AAUP Journal of Academic Freedom Launched


AAUP Journal of Academic Freedom:

With this issue we introduce a new online project—the AAUP Journal of  Academic Freedom. Scholarship on academic freedom—and on its relation to  shared governance, tenure, and collective bargaining—is typically scattered across a wide range of disciplines. People who want to keep up with the field thus face a difficult task. Moreover, there is no one place to track the  developing international discussion about academic freedom and its collateral issues. Edited collections and special issues of journals have helped fill the  need for many years, but there has been no single journal devoted to the subject. Now there is. It is published by the organization most responsible  for defining academic freedom.

Publishing online gives us many advantages, the first being the ability to  offer free access to everyone interested. A link to this inaugural issue will go  out by e-mail to nearly 400,000 faculty members. We hope they forward it to students and colleagues everywhere. Online publication also gives us the  freedom to publish quite substantial scholarly essays, something that would be much more costly in print.

We invite people to submit essays for our next issue. Whether the journal is published as an annual volume or twice a year will depend in part on the  number of quality submissions we receive. We will also maintain a continuing  relationship with the AAUP’s annual conference on the state of higher education, itself founded in 2009. We are publishing four essays from the  2009 conference but expect to increase that number next time. This first  issue is devoted to essays solicited by the editor, with members of the
editorial board checking essays for historical errors. The next issue will be  conventionally refereed. Neither the editor nor the board members are ex officio. All were appointed on the basis of their publishing history and expertise.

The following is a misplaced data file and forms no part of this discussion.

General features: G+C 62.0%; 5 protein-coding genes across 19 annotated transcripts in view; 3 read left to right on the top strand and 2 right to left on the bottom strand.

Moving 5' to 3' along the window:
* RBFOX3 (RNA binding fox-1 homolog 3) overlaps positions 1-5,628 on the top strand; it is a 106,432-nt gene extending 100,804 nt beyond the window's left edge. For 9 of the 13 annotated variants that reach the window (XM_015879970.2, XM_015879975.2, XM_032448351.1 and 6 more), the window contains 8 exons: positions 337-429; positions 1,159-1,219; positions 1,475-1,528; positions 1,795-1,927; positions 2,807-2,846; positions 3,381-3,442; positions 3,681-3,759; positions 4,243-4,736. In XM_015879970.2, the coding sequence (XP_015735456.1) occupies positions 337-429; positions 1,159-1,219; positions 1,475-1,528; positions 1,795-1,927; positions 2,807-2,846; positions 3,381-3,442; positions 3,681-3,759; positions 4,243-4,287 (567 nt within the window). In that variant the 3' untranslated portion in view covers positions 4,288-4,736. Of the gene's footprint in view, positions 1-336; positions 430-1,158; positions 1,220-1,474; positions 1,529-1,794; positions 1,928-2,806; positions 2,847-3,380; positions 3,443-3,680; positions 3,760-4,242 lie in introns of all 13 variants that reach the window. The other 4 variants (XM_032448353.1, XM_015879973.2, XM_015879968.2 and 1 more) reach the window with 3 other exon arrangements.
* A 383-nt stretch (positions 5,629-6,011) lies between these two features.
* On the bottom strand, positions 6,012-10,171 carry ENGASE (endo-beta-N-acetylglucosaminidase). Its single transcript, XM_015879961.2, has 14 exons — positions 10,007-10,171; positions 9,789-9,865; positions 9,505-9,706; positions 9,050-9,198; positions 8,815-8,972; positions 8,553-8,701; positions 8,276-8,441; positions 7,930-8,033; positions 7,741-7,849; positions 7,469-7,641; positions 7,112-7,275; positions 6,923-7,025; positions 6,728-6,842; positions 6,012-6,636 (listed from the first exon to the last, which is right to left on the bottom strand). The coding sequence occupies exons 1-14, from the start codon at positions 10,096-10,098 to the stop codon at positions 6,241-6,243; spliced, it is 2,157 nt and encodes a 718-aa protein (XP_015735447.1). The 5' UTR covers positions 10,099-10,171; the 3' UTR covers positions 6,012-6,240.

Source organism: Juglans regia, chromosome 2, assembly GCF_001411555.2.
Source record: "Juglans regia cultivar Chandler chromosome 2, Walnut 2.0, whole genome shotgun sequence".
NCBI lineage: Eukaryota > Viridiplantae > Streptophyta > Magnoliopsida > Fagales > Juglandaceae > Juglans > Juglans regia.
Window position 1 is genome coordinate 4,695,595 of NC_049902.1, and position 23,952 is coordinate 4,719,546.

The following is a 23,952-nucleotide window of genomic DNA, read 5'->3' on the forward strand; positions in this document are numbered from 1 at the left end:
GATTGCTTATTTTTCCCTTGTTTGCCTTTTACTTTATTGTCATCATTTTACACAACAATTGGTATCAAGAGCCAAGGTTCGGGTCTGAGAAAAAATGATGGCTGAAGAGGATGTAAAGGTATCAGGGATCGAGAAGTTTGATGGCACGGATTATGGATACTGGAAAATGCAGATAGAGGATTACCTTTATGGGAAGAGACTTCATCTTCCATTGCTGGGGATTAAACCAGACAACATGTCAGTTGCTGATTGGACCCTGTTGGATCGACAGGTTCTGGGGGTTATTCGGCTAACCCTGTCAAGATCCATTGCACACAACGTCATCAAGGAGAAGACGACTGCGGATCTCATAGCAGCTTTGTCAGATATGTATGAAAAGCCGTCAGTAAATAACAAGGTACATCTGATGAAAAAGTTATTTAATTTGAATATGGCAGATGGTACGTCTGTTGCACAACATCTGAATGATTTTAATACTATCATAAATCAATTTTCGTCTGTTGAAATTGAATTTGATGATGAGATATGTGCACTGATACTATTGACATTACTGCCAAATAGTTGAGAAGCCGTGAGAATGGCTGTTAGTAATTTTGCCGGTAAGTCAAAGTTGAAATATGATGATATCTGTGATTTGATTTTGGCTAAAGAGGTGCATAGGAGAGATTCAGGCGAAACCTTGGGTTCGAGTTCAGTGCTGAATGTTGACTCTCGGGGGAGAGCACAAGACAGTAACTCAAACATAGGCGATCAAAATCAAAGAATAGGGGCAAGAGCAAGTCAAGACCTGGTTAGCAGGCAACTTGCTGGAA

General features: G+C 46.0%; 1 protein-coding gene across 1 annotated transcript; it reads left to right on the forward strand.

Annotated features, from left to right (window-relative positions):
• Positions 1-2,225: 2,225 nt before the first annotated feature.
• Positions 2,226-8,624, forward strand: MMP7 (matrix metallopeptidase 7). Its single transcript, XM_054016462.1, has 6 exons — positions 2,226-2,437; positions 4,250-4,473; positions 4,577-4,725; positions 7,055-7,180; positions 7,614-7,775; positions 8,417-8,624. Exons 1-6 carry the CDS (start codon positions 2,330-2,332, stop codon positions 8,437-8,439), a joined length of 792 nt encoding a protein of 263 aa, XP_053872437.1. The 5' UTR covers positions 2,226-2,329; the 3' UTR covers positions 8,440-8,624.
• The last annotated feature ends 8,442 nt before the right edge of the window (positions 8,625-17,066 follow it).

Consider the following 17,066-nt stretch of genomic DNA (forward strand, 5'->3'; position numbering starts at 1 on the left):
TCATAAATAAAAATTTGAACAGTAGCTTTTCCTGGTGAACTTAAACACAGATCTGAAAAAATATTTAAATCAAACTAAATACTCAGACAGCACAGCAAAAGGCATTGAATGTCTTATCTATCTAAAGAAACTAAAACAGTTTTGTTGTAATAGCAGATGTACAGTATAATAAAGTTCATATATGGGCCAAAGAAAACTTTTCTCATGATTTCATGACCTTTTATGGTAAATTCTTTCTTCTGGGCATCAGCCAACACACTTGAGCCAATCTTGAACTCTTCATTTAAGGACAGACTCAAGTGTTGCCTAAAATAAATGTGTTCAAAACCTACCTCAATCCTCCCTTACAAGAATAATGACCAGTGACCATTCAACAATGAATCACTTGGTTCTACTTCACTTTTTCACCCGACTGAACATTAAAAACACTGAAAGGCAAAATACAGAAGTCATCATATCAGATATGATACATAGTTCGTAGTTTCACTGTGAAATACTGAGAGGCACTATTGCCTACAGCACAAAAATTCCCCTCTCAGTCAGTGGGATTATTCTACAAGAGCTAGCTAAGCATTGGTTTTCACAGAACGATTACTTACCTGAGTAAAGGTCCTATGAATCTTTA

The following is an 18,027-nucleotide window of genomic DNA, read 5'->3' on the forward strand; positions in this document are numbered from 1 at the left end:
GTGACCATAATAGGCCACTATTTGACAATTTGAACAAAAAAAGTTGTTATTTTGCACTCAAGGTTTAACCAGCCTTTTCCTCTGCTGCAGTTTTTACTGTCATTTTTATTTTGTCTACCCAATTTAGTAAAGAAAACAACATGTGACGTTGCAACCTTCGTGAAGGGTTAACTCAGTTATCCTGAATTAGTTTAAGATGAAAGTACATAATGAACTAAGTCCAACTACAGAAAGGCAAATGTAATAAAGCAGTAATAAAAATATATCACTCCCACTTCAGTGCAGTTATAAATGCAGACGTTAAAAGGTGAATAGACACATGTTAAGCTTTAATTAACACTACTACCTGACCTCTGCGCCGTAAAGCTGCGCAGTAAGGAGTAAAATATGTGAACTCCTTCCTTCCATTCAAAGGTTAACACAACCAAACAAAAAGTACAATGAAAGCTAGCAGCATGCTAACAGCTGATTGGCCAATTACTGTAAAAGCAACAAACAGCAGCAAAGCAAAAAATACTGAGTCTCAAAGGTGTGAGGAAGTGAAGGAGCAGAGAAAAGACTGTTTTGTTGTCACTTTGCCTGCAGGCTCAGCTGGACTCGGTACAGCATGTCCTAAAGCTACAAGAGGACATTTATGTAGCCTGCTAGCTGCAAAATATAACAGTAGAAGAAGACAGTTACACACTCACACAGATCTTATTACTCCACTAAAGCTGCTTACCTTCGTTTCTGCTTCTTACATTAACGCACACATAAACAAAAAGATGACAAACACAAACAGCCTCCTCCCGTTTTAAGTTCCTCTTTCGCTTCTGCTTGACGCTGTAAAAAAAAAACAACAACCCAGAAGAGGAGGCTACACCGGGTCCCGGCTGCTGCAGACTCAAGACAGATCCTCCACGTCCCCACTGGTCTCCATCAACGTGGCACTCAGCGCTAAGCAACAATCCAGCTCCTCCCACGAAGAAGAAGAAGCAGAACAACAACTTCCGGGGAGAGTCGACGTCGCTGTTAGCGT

Here’s the Table of Contents of the first volume:

Volume One Contents
Essays
Professionalization as the Basis for Academic Freedom and Faculty
Governance
By Larry Gerber

The AAUP, Academic Freedom, and the Cold War
By Phillip Deery

The Eroding Foundations of Academic Freedom and Professional Integrity:
Implications of the Diminishing Proportion of Tenured Faculty for
Organizational Effectiveness in Higher Education
By Ernst Benjamin

Ward Churchill at the Dalton Trumbo Fountain: Academic Freedom in the
Aftermath of 9/11
By Ellen Schrecker

The Last Indian Standing: Shared Governance in the Shadow of History
By Cary Nelson

The Demise of Shared Governance at Rensselaer Polytechnic Institute
By Nancy D. Campbell and Jane Koretz

Paranoia and Professionalization: The Importance of Graduate Student
Academic Freedom
By Dan Colson

Toward an Autonomous Antioch College: The Story of the Nonstop Liberal
Arts Institute
By Jean Gregorek

Hidden (and NotSoHidden) New Threats to Faculty Governance
By Jan H. Blits

Conference Proceedings
Rethinking Academic Traditions for Twenty-FirstCentury Faculty
By Judith M. Gappa and Ann E. Austin

Institutionalized Attacks on Academic Freedom: The Impact of Mandates by
State Departments of Education and National Accreditation Agencies on
Academic Freedom
By John M. Elmore

The Corporatization of American Higher Education: Merit Pay Trumps
Academic Freedom
By Robert P. Engvall

“I Have No Idea What You Do Out Here”: Community Colleges, Academic
Freedom, and the University as Global Marketplace
By Libby Garland and Eben Wood

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